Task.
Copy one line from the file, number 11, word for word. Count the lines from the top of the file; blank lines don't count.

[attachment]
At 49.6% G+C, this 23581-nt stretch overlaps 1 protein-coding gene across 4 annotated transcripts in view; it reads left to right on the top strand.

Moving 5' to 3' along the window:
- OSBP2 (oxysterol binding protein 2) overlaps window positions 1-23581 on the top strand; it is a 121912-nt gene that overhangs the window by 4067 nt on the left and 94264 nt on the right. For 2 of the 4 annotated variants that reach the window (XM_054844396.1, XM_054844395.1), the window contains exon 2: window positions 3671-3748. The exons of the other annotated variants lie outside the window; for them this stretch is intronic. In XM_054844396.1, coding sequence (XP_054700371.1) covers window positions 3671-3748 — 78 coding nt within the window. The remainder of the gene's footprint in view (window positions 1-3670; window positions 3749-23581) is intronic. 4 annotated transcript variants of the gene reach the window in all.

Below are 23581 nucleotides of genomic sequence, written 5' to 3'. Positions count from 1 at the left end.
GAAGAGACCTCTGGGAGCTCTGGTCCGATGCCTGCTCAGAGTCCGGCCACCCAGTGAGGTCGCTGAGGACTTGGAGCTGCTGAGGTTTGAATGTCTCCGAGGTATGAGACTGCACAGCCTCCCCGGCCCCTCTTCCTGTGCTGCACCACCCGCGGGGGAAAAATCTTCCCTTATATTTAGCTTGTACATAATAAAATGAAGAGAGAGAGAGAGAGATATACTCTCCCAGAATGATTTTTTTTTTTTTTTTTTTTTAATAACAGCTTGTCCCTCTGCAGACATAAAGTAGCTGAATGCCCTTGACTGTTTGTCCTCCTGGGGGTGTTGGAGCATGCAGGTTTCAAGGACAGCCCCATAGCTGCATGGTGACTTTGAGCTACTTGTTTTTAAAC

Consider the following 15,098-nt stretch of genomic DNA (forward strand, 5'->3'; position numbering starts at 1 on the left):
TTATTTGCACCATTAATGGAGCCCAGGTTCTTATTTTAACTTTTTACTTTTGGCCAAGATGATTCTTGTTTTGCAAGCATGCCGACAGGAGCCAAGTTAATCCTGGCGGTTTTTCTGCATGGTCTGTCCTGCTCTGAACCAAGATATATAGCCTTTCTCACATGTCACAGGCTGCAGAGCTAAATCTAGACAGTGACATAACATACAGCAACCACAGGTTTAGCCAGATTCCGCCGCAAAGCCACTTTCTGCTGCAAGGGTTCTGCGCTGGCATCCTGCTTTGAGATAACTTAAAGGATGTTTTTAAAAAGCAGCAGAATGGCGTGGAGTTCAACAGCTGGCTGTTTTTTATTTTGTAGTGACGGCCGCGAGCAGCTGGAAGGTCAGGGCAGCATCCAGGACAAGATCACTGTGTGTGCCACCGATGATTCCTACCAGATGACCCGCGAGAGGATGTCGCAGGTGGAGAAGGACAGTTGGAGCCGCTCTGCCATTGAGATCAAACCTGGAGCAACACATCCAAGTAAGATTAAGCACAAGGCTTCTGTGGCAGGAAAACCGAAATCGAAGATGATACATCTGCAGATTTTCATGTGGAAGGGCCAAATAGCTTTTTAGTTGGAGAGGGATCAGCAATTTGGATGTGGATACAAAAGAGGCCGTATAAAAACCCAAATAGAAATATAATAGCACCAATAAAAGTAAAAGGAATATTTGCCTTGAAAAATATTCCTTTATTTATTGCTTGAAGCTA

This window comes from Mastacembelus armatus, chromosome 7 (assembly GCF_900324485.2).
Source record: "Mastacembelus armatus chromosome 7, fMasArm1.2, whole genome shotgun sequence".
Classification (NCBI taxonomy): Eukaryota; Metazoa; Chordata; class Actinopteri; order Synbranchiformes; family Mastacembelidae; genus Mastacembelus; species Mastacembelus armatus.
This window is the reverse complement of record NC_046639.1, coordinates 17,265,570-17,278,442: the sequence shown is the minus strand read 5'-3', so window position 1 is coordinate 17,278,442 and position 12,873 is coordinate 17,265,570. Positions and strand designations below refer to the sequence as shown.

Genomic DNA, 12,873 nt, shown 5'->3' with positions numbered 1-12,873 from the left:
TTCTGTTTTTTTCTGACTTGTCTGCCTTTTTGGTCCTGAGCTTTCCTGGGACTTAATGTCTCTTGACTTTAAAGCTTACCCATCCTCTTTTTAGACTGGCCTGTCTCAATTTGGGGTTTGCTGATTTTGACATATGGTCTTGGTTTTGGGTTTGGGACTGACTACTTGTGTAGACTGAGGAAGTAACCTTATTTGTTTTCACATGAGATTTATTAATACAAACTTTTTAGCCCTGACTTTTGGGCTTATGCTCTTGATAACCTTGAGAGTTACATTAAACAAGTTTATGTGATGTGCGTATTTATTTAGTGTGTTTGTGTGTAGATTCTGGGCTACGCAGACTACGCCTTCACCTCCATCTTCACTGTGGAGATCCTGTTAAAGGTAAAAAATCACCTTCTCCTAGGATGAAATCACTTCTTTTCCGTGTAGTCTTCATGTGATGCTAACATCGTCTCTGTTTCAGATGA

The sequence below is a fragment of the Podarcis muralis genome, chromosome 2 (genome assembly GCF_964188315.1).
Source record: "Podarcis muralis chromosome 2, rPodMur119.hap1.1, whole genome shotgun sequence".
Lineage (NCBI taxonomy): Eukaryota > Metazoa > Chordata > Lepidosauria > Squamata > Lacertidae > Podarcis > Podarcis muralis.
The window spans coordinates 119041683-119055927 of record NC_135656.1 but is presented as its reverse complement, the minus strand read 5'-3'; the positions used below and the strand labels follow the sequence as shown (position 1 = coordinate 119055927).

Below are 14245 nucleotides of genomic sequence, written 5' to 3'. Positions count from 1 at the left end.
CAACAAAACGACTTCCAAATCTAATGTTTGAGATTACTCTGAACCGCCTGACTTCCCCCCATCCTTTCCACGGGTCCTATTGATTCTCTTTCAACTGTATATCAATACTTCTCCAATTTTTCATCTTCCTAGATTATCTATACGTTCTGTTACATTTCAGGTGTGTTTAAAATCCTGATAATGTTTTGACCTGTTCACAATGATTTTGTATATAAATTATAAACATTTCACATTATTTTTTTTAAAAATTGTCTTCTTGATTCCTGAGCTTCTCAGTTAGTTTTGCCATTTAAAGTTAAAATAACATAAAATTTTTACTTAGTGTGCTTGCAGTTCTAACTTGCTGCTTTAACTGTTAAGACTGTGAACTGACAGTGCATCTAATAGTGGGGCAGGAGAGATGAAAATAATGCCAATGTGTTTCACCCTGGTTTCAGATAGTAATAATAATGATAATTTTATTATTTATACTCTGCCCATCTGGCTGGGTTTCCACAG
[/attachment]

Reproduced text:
This window is the reverse complement of record NC_046639.1, coordinates 17,265,570-17,278,442: the sequence shown is the minus strand read 5'-3', so window position 1 is coordinate 17,278,442 and position 12,873 is coordinate 17,265,570. Positions and strand designations below refer to the sequence as shown.